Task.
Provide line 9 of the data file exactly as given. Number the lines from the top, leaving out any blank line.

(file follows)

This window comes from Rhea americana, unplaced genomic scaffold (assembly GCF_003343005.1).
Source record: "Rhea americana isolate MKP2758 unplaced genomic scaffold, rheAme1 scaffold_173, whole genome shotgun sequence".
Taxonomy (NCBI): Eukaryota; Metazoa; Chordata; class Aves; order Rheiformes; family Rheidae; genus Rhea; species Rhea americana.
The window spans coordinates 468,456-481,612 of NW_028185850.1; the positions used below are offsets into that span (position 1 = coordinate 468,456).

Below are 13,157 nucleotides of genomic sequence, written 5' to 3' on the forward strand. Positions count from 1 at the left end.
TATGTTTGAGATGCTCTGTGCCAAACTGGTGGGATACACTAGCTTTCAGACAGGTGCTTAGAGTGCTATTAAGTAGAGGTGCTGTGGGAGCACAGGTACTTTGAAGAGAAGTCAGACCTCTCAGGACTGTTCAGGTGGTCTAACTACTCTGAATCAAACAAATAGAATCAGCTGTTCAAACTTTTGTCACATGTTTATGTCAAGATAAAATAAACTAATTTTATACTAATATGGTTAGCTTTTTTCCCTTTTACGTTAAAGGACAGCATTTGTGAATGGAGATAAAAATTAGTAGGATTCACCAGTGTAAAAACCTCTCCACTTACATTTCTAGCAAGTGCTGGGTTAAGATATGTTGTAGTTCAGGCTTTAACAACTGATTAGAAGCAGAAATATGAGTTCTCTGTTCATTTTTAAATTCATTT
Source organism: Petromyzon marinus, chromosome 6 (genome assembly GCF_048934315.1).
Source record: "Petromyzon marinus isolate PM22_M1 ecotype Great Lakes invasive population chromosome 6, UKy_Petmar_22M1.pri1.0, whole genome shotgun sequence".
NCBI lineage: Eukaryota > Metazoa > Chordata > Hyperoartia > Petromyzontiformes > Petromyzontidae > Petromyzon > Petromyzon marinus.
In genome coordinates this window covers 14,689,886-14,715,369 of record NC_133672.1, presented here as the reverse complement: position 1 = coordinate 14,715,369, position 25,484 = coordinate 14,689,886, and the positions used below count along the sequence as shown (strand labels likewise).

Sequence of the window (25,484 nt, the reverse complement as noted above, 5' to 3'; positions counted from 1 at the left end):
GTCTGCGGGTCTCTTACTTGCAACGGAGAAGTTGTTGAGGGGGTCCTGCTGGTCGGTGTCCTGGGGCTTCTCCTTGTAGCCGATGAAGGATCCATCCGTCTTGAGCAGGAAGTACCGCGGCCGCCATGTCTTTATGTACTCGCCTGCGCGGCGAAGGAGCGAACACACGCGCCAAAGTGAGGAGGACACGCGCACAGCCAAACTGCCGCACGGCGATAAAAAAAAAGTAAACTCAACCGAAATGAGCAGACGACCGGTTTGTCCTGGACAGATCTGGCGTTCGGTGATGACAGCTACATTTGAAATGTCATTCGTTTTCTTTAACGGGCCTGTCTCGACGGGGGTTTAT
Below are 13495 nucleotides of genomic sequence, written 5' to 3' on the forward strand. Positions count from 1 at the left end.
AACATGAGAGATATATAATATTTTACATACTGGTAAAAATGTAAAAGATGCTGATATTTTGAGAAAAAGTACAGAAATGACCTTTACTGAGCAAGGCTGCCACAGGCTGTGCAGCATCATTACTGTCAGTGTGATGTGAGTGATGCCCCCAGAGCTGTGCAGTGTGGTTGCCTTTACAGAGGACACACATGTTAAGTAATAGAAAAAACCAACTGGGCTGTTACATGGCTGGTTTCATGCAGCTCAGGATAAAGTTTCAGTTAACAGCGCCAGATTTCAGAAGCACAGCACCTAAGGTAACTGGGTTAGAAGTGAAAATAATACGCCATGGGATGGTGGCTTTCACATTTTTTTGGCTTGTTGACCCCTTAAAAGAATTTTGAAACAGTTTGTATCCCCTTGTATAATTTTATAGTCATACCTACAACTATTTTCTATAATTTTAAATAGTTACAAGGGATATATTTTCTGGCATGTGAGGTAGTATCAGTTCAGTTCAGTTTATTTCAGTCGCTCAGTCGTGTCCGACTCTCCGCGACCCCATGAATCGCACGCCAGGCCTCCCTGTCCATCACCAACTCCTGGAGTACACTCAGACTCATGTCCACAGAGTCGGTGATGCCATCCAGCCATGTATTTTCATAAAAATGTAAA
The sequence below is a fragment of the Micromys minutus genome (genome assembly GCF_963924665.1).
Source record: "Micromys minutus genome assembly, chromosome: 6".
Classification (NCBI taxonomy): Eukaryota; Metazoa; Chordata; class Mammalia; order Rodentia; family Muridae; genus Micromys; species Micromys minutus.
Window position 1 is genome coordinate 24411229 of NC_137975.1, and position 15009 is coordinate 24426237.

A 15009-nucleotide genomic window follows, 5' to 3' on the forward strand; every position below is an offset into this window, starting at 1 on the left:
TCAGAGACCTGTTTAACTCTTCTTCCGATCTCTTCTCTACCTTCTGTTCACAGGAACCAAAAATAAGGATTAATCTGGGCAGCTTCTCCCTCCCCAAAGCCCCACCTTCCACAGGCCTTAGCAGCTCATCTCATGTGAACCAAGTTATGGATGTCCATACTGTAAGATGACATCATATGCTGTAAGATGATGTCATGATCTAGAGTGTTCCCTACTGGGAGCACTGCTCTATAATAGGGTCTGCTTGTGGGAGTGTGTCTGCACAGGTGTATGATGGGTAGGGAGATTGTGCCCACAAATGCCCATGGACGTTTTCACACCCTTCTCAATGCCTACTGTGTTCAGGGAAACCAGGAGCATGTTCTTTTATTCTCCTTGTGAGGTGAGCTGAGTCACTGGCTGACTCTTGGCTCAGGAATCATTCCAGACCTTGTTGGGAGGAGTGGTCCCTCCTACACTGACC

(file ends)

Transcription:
NCBI lineage: Eukaryota > Metazoa > Chordata > Hyperoartia > Petromyzontiformes > Petromyzontidae > Petromyzon > Petromyzon marinus.